U.S. Rep. Tim Ryan’s presidential campaign isn’t revealing how much money it has raised since the congressman’s April 4 announcement he was running for the highest office in the land.
But his most recent House report, filed earlier this week with the Federal Election Commission, shows there should be some concern about his ability to raise the money needed to run a successful presidential effort.
Ryan of Howland, D-13th, has never been a strong fundraiser during his time in Congress.
Ryan’s fundraising has been less than the average House member’s totals in every election cycle back to his first race in 2002, according to a recent CQ Roll Call article.
That same report says Ryan receives little from donors who give under $200 – just 8.3 percent of the money he raised in 2018 came from them. Those donors are key in the 2020 presidential election.
The recent House report shows Ryan had only $67,192 in that account as of March 31.
He raised $73,939 and spent $124,941 during the first three months of the year.
Ryan is running for president and re-election to the House next year.
He obviously has a much better chance of winning his House race than the presidential primary next year. If he pulls out of the presidential race Ryan can transfer the money raised for that campaign to his House account.
Julia Krieger, Ryan’s presidential campaign spokeswoman, was clear in saying the two accounts “are completely separate. They’re not related.”
I’m sure Ryan has raised a decent amount of money since his April 4 presidential announcement, but it can’t be close to the amounts the better known candidates have collected.
U.S. Sen. Bernie Sanders of Vermont leads the money race with $18 million, followed by U.S. Sen. Kamala Harris of California with $12 million, former U.S. Rep. Beto O’Rourke of Texas with $9.4 million and South Bend, Ind., Mayor Pete Buttigieg with $7 million.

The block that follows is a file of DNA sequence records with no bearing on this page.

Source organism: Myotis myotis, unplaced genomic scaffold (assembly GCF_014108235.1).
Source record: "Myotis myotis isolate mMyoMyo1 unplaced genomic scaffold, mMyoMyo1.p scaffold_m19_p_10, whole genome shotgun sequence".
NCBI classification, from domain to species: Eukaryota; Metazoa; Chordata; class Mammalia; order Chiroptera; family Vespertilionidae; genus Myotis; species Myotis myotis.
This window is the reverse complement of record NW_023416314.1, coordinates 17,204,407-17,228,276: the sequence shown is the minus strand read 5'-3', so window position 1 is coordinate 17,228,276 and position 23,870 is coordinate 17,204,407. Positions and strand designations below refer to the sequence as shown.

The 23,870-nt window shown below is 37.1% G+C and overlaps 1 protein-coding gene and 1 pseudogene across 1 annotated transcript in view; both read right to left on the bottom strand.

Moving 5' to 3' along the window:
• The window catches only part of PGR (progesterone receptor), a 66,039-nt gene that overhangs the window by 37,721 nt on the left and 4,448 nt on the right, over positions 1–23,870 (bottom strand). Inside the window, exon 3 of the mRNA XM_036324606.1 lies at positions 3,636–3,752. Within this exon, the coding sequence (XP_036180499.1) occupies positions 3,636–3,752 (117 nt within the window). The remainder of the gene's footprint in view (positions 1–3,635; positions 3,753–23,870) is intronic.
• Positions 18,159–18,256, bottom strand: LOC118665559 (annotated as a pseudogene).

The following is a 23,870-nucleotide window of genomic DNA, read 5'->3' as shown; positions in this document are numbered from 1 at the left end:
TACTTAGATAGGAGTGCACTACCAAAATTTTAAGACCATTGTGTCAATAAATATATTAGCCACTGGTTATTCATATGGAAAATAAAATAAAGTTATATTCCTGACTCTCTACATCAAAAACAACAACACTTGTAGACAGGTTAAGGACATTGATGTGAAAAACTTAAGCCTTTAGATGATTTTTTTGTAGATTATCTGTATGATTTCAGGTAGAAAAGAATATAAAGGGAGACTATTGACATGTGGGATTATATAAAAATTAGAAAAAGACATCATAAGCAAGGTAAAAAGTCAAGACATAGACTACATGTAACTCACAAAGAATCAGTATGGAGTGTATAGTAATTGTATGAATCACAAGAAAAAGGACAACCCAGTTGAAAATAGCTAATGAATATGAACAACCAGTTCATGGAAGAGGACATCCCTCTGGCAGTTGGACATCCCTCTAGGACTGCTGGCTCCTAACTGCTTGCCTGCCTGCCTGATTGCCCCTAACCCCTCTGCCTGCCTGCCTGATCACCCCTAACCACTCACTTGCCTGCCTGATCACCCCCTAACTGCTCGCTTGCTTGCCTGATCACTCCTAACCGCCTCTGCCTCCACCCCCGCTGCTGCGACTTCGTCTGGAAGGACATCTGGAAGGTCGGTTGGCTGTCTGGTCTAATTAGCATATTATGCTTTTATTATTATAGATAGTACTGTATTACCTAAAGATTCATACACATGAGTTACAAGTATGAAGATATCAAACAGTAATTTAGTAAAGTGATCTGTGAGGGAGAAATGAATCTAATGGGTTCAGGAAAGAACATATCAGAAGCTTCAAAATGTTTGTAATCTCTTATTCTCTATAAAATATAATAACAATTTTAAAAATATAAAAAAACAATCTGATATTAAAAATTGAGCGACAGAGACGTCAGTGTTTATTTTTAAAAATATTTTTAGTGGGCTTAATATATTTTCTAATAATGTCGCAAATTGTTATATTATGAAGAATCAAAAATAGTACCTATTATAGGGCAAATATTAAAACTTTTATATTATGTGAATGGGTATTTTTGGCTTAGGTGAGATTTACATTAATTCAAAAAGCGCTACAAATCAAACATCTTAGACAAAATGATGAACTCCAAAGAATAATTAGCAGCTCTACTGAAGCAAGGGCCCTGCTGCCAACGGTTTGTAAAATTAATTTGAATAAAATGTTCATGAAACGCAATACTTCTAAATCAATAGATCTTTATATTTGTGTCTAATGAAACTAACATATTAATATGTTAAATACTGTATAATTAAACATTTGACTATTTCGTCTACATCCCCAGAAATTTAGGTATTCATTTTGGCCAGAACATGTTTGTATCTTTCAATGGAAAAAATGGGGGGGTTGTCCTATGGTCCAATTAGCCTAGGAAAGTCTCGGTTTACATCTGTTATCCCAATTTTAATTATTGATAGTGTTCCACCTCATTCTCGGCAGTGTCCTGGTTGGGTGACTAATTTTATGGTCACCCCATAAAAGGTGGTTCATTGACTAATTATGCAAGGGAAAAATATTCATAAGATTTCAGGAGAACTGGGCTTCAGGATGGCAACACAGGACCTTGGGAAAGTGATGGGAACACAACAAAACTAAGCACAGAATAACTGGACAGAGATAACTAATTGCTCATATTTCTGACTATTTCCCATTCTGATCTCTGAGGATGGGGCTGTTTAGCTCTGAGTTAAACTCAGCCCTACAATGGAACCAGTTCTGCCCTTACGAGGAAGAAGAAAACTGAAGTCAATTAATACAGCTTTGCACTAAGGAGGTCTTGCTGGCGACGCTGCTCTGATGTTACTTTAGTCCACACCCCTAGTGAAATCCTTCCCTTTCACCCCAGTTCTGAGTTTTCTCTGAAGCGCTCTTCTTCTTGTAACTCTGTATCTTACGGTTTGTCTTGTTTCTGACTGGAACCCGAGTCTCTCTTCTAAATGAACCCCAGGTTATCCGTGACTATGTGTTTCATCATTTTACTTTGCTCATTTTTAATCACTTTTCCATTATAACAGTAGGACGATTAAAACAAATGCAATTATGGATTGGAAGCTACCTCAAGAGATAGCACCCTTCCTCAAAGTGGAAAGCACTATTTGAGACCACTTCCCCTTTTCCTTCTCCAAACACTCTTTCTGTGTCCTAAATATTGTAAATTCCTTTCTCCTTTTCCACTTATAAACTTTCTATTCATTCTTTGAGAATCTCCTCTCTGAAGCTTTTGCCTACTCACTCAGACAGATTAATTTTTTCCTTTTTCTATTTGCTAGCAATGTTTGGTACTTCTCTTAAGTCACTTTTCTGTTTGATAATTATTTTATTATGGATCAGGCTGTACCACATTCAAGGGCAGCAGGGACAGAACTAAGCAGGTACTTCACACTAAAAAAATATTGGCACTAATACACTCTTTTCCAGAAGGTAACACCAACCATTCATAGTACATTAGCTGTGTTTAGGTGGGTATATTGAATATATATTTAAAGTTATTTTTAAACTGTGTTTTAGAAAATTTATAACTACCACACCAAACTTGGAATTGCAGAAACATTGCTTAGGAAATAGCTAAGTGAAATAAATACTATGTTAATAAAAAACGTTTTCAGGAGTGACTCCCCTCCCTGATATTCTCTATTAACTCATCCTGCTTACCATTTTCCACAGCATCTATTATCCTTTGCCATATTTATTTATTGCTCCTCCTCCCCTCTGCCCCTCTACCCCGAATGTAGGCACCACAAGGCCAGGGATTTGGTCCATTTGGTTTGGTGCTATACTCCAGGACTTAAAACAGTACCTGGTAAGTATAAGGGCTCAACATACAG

Further down the list are Washington Gov. Jay Inslee with $2.2 million, ex-Colorado Gov. John Hickenlooper with $2 million and Julian Castro, a former secretary of U.S. Housing and Urban Development, with $1.1 million.
When I asked Ryan about how much money he would need for a presidential bid, he didn’t give specifics. But he said he needs to raise millions of dollars.
“We’re going to need enough to have enough staff and to travel and get people in Iowa and New Hampshire to get our numbers to where we get on stage in June for the debates and have a moment,” Ryan said. “That’s the key. If you have a moment you can raise those low-dollar donations around the country.”
Krieger told me that Ryan’s presidential campaign wouldn’t disclose how much it has raised until July 15, the deadline to report the second quarter fundraising amounts.
She did say that the campaign would acknowledge when it reaches 65,000 donors.
That’s a reference to qualifying for the first Democratic presidential debate in Miami on June 26 and 27 – with lineups of 10 for each day chosen at random.
To get on the debate stage, which is needed for any Democrat to win the nomination, candidates need to have at least 1 percent support in three qualifying polls, or show he has at least 65,000 unique donors with a minimum of 200 different donors in at least 20 states.
If more than 20 candidates reach one of those two qualifications, the top 20 would be selected by a method that rewards candidates for meeting both, followed by highest polling averages and then the most unique donors.
Ryan is polling at 1 to 2 percent now. He needs to get that number up. Campaigning in early presidential states and appearing on national television will help. It will also assist him in raising the money he needs to qualify.
As for his first quarter congressional finance reports, there are a number of interesting items.
The campaign spent $2,166 on airfare, $549 for a stay at the Hyatt Regency in Washington, D.C., and $363 in lodging at the Hilton Garden Inn in Manchester, N.H. Ryan was back in New Hampshire, the state with the first presidential primary in the nation, last week campaigning for president.
The House campaign also spent money for a storage facility in Warren and for subscriptions to Sirius XM Radio and to the Christian Science Monitor.
It also paid $3,030 for “leased car insurance,” and paid $741 on both Jan. 3 and Feb. 4 to GM Finance Leasing for a leased car and $1,481 on March 1 to Sweeney Chevrolet for a leased car.
One of the big-ticket items was $26,132 to Perkins Coie LLP, a Seattle law firm, for legal services. Perkins Coie is the law firm for most Democratic members of Congress.